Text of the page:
I’ve been revisiting the most compelling sports book I’ve ever read: Muhammad Ali: His Life And Times by Thomas Hauser (Pan 1997).
It’s essentially an oral history; Hauser simply acts as a linkman between tracts of direct quotation. I think he’s interviewed everyone who has ever passed with three feet of Ali – and, these being boxing people, they are voluble, opinionated and incredibly entertaining.
My favourite contributor is Ferdie Pacheco, Ali’s doctor for much of his fighting career. It’s true, he’s a crotchety son-of-a-bitch (firing wiseguy jibes at his meek Brit interviewer in this excellent documentary on Joe Frazier and the Thriller in Manila). But he sure knows how to talk.
In Hauser’s book, as the heartbreaking story of Ali’s decline draws to a close and Ali’s 1980 beating by Larry Holmes looms, Pacheco opens an entire crate of medical whup-ass on Dr Charles Williams. Williams was the doctor to the verminous Nation Of Islam leader Elijah Muhammad and his son, Herbert, Ali’s manager.
Ali is lucky he lived through the Holmes fight [Pacheco says]. And as far as Charles Williams is concerned, I don’t like to talk badly about another doctor, but I think the facts speak for themselves.
I first became aware of Charles Williams in Zaire [for the Ali-Foreman fight], when he announced that Ali was tired because he had hypoglycaemia. That means low blood sugar … The one thing in red letters that you cannot in any way, shape or form do is give someone with hypoglycaemia more sugar. That’s the last thing you do unless you’re trying to kill them … You’d get thrown out of medical school if you reached third year and didn’t know that.
Pacheco recalls that Williams’ prescription was for Ali to eat a peach cobbler with ice-cream just before the fight. Pacheco was surprisingly tactful (“Here’s a doctor; he treats Herbert. I can’t tell him he’s an ignoramus”). He suggested to Williams that it might not be a good idea for Ali to eat pudding before the fight (“because the possibility exists that George Foreman will punch him in the stomach,” is Pacheco’s dry explanation).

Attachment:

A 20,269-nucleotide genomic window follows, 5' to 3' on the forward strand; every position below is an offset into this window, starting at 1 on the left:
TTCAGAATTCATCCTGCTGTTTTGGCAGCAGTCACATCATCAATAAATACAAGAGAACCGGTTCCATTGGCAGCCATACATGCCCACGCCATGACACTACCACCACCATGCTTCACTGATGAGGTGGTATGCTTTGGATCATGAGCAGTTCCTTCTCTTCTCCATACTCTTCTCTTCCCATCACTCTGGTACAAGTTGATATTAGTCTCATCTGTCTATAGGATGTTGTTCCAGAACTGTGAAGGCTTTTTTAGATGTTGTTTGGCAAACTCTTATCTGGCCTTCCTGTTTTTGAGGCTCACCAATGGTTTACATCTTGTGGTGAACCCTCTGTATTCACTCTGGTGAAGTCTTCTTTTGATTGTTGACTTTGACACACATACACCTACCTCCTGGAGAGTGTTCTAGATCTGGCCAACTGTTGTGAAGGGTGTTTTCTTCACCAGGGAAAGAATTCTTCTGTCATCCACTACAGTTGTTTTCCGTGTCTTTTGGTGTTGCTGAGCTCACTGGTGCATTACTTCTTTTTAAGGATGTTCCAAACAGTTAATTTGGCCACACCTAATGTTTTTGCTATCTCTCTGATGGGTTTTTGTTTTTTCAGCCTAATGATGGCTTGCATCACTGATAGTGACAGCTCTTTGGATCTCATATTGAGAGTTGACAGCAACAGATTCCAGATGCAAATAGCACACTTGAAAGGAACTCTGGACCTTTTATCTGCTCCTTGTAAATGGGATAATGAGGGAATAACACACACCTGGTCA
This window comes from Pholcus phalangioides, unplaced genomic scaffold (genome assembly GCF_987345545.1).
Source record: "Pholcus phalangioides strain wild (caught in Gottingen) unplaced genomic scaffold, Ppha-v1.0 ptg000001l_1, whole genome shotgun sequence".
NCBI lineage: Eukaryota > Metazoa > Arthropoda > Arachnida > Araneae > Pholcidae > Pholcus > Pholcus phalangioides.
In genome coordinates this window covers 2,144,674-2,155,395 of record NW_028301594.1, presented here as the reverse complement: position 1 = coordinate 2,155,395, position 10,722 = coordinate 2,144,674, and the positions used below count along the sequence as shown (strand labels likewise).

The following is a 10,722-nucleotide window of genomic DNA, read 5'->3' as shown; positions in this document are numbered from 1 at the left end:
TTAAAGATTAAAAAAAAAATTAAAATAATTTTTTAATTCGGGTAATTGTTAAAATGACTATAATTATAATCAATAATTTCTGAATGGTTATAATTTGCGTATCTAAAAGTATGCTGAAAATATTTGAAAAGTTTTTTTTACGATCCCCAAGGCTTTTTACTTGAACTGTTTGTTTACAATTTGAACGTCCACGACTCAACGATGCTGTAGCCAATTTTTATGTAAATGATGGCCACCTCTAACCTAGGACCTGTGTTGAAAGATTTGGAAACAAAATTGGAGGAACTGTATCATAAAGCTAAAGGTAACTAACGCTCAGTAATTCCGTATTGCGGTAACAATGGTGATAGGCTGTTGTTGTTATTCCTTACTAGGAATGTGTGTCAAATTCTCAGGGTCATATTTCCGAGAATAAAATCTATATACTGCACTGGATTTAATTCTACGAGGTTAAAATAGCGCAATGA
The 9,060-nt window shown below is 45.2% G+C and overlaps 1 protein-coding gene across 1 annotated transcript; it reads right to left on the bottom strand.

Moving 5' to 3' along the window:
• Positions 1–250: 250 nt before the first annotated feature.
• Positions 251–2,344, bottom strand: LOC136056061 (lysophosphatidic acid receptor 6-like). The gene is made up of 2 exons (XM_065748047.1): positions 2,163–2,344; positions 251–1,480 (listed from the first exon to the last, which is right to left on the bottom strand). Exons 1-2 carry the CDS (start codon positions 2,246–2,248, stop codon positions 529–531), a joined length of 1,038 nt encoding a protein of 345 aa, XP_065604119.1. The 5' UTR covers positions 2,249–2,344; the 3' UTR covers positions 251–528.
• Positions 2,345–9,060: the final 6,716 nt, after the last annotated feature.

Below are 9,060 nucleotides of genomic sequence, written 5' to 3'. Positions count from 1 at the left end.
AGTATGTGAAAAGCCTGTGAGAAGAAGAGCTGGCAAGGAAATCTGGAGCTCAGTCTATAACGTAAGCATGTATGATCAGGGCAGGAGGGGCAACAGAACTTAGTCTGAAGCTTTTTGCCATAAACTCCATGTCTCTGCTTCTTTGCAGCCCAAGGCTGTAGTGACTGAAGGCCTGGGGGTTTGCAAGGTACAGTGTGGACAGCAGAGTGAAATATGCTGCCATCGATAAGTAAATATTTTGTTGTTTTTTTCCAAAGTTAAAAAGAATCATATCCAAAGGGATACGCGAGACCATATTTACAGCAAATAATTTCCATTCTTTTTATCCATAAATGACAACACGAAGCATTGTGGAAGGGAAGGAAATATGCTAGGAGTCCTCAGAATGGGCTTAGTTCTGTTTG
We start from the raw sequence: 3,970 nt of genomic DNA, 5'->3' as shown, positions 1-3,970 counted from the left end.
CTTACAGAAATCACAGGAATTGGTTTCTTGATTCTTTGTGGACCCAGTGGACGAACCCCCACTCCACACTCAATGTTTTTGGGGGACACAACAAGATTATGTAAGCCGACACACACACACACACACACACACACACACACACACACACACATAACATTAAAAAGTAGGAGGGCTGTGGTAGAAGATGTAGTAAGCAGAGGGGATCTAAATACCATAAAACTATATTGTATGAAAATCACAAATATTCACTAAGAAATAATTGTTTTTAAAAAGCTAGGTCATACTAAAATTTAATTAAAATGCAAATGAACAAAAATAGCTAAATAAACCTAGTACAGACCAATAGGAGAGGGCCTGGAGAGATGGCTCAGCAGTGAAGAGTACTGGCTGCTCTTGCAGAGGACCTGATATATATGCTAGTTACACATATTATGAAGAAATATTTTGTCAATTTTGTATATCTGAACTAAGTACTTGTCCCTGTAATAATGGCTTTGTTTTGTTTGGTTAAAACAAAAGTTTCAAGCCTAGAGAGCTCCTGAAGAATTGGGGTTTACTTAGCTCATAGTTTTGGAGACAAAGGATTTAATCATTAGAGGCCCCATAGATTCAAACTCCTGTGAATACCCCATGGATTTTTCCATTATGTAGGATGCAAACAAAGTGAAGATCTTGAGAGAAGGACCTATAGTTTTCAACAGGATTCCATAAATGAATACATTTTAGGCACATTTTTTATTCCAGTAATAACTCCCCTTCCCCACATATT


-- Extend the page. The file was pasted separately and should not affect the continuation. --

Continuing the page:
‘So what we’ll do is, we’ll fill a bottle with orange juice and sugar, make sort of an orange syrup, and give it to Ali between rounds.’ Williams said ‘Great!’ We mixed the bottle. And that bottle is still out in the jungle somewhere between N’Sele and Kinshasa.
Pacheco quit when Ali, against all good sense, decided to fight on into his late 30s. Before his hideous beating by the young champion Larry Holmes, Ali was dosed with the thyroid extract Thyrolar by Charles Williams because Williams thought that he looked hypothyroid.
Here’s another doctor, Dennis Cope at UCLA Medical Center, who monitored Ali’s health after the fight:
I don’t know for sure, but I can infer that, prior to medical intervention, Muhammad’s thyroid was functioning properly, because since then without medication it has functioned properly. And when a person’s thyroid gland malfunctions, it’s usually a long-term problem.
Very tactful, these doctors.
Williams’ contributions to Hauser’s book don’t do him any favours (“It was stupid to think he was going to win; I just wanted to get him in good enough shape, and sure enough, he looked good… As soon as I gave him just a little bit of Thyrolar, whoom, he shot back up… People were saying I really knew what I was doing, and as soon as he lost they started blaming it on me”).
Back to Pacheco for the final word on the Holmes fight:
Ali was a walking time-bomb in the ring that night. He could have had anything from a heart attack to a stroke to all kinds of bleeding in the head. It’s not up to me to make a judgement as to whether Charles Williams is competent to practice medicine. That’s up to a medical board in the state of Illinois, where he practices. He’s got his credentials, and that’s that.
But Ali-Holmes was a horrible end for a great champion, and years later, I’m still pissed off about it.
Here’s the fight. It’s not nice to watch. While we’re at it, here’s another piece I wrote on another sad end for a fighter.